Ecrins National Parc
A recently designated National Park with a long history.
In 1913 the Bérarde National Park was set up by the Forestry Commission Eaux et Forêts with the impetus of mountaineers, nature conservation ngos and the French Alpine Club (C.A.F.).
The first French National Park was to see many changes before its final blueprint came into being in its current form in 1973.
This park was the fifth of its kind in France, following the Vanoise, the Port-Cros, the Pyrénées and the Cevennes.
Five other parks were set up afterwards, the Mercantour, Guadeloupe, Reunion Island, French Guiana and the Calanques.
20 years on, in 1995, the first strict nature reserve in France was set up within the Ecrins National Park entitled réserve intégrale du Lauvitel (700ha).
The Park encompasses 270,000 hectares, of which 91,800 make up the Park's protected area. The following administrative districts are involved with the Park: 2 départements, namely Isère and Hautes Alpes and, at a higher level, 2 régions, namely Provence-Aples-Côte d'Azur and Rhône-Alpes. The Park's environmental mission comprises the dynamic conservation of biodiversity and a partnership with 61 local administrative districts (communes) to foster sustainable development in the Park's area.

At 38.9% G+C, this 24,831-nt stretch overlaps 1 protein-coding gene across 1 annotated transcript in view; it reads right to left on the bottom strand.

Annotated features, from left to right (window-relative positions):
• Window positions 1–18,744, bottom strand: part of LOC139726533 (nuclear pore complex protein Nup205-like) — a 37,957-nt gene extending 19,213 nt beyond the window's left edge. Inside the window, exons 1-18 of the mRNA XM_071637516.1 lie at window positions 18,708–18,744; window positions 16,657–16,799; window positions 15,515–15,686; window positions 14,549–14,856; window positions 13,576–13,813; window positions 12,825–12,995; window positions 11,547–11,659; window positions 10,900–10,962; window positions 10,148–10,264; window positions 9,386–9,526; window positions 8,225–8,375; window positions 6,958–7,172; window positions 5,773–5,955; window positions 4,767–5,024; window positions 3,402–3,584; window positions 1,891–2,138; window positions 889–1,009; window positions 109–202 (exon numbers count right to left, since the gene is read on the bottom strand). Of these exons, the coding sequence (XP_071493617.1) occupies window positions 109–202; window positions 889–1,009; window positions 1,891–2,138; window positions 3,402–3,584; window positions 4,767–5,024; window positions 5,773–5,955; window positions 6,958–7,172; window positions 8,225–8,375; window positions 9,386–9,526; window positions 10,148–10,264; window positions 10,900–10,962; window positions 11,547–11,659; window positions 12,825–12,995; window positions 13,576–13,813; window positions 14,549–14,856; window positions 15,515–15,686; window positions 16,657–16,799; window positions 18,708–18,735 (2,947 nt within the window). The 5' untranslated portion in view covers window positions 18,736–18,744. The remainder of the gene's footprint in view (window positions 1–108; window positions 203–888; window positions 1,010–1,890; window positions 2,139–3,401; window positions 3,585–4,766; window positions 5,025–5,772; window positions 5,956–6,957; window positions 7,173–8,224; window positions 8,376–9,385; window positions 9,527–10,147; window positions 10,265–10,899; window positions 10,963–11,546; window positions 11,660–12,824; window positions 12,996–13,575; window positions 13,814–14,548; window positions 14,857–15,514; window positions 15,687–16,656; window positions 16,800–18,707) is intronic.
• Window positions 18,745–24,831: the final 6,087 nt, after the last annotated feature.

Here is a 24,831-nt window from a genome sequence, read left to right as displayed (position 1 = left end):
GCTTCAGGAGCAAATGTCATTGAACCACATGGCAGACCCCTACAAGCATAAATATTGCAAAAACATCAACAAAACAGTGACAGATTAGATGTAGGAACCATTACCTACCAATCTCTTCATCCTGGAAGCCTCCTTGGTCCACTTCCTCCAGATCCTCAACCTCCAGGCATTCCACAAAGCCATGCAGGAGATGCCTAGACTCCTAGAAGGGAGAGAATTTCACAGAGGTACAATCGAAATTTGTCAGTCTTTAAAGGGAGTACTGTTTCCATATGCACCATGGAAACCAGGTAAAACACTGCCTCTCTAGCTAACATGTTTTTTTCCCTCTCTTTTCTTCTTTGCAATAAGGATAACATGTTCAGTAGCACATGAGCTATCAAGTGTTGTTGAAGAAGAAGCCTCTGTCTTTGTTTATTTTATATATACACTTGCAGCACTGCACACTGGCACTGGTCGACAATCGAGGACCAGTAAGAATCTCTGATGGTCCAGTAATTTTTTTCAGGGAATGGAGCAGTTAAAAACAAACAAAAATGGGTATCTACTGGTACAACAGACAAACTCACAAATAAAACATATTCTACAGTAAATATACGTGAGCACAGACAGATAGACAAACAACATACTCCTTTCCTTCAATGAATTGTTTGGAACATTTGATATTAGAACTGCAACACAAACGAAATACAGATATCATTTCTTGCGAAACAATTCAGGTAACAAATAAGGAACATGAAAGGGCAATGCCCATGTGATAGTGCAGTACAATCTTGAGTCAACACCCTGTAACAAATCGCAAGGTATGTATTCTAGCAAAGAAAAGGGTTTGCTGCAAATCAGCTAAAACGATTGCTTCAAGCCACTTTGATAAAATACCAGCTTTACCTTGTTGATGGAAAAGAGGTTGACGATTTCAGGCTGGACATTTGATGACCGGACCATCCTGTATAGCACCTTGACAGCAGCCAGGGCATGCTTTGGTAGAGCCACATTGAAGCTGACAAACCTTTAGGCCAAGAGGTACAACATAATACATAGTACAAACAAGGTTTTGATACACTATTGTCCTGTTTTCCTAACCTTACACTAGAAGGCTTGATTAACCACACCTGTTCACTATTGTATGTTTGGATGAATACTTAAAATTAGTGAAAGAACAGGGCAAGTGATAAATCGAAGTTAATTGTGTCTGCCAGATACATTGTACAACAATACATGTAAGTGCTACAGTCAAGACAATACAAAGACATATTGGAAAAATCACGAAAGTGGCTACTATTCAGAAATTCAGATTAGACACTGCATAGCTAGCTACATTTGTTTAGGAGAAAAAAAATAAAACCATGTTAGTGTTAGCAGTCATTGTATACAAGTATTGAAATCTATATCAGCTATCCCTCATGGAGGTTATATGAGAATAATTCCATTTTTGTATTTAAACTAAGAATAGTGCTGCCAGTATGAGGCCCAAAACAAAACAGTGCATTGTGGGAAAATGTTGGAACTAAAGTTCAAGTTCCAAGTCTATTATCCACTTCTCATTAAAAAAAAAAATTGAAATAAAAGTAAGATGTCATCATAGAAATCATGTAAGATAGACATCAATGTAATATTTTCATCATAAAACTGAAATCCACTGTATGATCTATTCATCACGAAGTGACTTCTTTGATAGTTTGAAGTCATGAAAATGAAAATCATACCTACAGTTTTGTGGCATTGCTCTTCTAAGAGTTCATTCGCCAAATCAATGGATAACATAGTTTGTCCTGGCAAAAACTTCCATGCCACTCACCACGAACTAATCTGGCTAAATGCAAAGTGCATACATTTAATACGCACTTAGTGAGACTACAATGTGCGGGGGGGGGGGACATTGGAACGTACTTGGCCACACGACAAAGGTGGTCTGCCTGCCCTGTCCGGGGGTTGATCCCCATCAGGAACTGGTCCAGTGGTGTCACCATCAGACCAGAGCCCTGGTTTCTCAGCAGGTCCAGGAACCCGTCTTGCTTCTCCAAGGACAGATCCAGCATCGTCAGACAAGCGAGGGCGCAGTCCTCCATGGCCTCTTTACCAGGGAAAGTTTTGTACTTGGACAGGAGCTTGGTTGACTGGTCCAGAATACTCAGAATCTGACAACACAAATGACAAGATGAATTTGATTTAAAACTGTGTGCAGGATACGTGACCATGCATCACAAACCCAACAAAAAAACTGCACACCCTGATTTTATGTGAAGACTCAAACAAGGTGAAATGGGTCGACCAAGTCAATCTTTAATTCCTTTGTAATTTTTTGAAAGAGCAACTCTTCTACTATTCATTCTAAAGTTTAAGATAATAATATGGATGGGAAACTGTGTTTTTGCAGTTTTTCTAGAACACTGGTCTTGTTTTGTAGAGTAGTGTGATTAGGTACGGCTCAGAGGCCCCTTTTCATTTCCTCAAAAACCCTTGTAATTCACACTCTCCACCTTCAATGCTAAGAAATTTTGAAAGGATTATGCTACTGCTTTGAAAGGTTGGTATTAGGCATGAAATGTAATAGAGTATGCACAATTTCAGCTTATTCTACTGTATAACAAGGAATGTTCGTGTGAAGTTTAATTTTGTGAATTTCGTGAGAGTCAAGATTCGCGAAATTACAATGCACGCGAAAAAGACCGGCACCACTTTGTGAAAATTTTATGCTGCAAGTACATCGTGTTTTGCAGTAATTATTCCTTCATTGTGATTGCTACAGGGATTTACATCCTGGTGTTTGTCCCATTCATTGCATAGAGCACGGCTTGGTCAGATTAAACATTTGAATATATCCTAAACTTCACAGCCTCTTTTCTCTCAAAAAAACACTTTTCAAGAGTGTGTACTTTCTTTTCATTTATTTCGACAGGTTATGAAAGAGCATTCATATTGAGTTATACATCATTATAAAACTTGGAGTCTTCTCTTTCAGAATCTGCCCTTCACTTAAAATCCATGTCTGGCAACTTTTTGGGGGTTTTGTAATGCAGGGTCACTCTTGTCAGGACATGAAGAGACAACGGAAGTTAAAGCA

Information Centre and Exhibitions
Maison du Parc à Bourg d'Oisans.
- Tél : 04 76 80 00 51
From September to June : Open Mondays to Fridays from 9am to 11am and 1.30pm to 4pm, except Wednesday
July and August : Open daily from 10am to 12pm and from 3pm to 6pm.
Information desks also in St Christophe and à la Bérarde.
Rules and Regulations
A section of the Vénéon valley is classified as National Park.
This zone is subject to special regulations which require a responsible code of conduct. Dogs even if on leads, camping, camp-fires, flower picking and mountain biking are all forbidden.
These rules protect this exceptional and natural environment providing all our visitors with the guarantee that here, nature is authentic with varied wildlife such as orange lilies, chamois and marmots.